Display Patient Information Leafelts

Sprained knee

Date issued: August 2021

Review date: August 2023 

Ref: D-368

PDF:  Sprained knee final August 2021.pdf [pdf] 710KB

How our body moves:

Inside your body is a skeleton made up of 206 different sized bones. The place  where bones meet is called a joint. Your elbows and knees are examples of joints.

Muscles cover our bones and let us move our bodies. We have over 600 muscles.

Tendons connect muscles to bones and ligaments help to hold things in place.

If you fall, slip or exercise too hard you can sprain a ligament near a joint. The ligament has been stretched or torn.

If you sprain a knee you need to get medical advice.

Treating a sprained ankle:

Protect: it is important to look after your knee and try not to over stretch it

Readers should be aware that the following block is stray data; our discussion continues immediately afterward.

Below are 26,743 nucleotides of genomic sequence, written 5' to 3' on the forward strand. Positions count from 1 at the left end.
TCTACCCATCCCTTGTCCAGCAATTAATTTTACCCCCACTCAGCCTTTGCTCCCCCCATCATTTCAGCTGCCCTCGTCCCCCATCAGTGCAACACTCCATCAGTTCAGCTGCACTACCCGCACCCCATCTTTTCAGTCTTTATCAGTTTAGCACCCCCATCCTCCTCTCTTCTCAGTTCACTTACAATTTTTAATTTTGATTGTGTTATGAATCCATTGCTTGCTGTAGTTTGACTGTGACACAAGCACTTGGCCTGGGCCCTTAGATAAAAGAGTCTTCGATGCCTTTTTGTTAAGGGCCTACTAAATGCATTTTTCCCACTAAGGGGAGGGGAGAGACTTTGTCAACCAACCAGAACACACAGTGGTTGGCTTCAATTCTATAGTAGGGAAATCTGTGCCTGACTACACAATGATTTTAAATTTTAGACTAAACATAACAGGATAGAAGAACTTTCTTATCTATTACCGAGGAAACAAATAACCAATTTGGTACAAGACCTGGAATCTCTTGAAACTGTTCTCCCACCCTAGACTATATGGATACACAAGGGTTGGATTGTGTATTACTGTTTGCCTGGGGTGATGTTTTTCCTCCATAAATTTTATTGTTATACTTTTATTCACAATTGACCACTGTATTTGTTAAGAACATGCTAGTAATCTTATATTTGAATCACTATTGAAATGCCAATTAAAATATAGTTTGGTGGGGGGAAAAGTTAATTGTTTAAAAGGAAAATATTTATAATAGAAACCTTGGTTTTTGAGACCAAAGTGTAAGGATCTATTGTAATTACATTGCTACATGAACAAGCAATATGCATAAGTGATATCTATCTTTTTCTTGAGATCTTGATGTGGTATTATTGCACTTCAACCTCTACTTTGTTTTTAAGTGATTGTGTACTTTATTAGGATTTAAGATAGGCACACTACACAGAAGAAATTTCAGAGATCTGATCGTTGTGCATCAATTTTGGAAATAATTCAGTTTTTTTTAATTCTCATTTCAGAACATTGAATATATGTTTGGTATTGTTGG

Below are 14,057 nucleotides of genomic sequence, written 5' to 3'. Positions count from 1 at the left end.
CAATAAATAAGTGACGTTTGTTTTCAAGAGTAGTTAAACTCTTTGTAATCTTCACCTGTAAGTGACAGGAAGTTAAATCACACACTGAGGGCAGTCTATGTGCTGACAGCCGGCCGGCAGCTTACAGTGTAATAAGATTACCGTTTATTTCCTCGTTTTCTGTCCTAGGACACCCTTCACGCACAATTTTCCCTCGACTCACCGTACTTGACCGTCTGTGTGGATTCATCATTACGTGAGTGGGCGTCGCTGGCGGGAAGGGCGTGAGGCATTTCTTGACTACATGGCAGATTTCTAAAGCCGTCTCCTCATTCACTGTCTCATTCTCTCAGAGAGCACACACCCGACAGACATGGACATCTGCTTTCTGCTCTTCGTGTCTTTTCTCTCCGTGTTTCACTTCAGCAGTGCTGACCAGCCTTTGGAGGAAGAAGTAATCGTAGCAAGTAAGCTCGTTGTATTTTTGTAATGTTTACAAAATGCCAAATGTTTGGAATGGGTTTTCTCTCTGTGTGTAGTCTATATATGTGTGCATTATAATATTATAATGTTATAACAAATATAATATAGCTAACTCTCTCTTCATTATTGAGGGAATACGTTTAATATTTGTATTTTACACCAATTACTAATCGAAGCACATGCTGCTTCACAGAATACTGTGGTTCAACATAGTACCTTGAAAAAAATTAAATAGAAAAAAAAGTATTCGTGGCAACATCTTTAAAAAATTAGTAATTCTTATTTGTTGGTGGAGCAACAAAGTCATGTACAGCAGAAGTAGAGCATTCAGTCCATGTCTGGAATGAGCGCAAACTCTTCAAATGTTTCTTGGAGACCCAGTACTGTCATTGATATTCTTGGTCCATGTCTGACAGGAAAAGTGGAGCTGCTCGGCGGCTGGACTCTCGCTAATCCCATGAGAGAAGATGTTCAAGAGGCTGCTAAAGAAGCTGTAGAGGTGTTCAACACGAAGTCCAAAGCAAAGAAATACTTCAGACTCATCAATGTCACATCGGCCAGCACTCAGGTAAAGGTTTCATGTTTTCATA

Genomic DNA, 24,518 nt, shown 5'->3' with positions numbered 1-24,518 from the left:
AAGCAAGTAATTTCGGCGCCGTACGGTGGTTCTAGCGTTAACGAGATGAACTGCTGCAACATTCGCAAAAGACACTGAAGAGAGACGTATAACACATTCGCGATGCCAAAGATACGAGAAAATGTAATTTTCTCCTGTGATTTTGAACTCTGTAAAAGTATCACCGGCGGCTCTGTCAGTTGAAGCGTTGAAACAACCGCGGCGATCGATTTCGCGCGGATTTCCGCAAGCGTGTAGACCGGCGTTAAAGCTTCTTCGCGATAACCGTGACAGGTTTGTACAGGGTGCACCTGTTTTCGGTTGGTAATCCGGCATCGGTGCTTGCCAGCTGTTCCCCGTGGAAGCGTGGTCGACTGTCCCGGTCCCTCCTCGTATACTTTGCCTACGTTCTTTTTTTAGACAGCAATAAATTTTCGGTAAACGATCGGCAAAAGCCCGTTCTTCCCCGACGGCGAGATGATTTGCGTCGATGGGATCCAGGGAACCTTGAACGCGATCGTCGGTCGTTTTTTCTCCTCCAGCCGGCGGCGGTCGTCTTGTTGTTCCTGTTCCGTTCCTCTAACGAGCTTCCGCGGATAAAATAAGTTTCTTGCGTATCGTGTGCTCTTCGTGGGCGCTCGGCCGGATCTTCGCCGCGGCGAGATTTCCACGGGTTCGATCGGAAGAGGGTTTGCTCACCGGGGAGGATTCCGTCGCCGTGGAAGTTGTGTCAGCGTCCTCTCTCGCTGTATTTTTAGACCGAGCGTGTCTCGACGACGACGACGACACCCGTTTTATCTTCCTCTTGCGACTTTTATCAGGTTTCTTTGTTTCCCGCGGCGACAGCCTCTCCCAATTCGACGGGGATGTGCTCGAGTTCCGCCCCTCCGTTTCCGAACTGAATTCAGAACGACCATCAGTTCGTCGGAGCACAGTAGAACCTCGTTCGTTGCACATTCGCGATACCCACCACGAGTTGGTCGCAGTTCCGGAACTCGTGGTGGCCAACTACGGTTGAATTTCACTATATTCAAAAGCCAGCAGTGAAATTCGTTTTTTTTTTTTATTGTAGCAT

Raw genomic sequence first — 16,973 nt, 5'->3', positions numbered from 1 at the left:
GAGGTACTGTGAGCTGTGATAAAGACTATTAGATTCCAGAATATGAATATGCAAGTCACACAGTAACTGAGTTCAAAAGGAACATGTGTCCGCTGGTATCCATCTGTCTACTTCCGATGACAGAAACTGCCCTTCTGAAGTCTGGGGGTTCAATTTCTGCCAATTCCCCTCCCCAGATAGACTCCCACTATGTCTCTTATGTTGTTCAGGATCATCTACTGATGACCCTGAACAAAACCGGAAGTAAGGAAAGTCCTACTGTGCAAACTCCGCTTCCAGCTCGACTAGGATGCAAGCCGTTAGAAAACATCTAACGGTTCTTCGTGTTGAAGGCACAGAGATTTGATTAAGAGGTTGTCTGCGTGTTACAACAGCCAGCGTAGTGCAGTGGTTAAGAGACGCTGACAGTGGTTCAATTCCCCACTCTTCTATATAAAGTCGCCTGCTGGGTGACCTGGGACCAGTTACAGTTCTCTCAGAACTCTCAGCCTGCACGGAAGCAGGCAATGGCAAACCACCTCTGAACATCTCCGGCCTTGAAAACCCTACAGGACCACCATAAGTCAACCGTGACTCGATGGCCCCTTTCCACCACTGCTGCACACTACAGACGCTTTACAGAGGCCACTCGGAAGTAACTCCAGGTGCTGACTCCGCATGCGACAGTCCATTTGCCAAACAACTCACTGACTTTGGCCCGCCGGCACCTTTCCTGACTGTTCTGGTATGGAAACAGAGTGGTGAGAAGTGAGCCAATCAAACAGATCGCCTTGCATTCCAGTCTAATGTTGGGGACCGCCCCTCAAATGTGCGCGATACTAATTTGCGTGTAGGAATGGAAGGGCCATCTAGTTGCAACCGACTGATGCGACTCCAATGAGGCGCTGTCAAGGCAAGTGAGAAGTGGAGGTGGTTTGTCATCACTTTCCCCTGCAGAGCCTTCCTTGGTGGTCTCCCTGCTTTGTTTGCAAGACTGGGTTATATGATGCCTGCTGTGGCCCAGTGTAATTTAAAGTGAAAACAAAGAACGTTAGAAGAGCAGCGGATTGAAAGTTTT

Rest: for the first 24 hours avoid putting your full weight on your leg

Ice: put a cold compress, ice cubes wrapped in a tea towel or a bag of frozen peas wrapped in a tea towel on your knee

Compression: tight support bandages sometimes work if put on minutes after a sprain

Elevate: sit or lie with your knee above the level of your heart. This is to help reduce any swelling

Your knee may swell and bruise; this is normal so do not worry.

Taking painkillers:

Pain killers such as paracetamol and anti-inflammatories like ibuprofen (tablets that help with any swelling or pain) are important.

You can get these from a chemist or supermarket.

Talk to the chemist about possible side effects. These tablets could make you constipated (unable to poo properly).


You will be told whether you can do some simple exercises to stop your knee from getting stiff or weak.

Your knee will take several weeks to heal properly.

If your knee does not get better you can ask your GP to refer you for physiotherapy.


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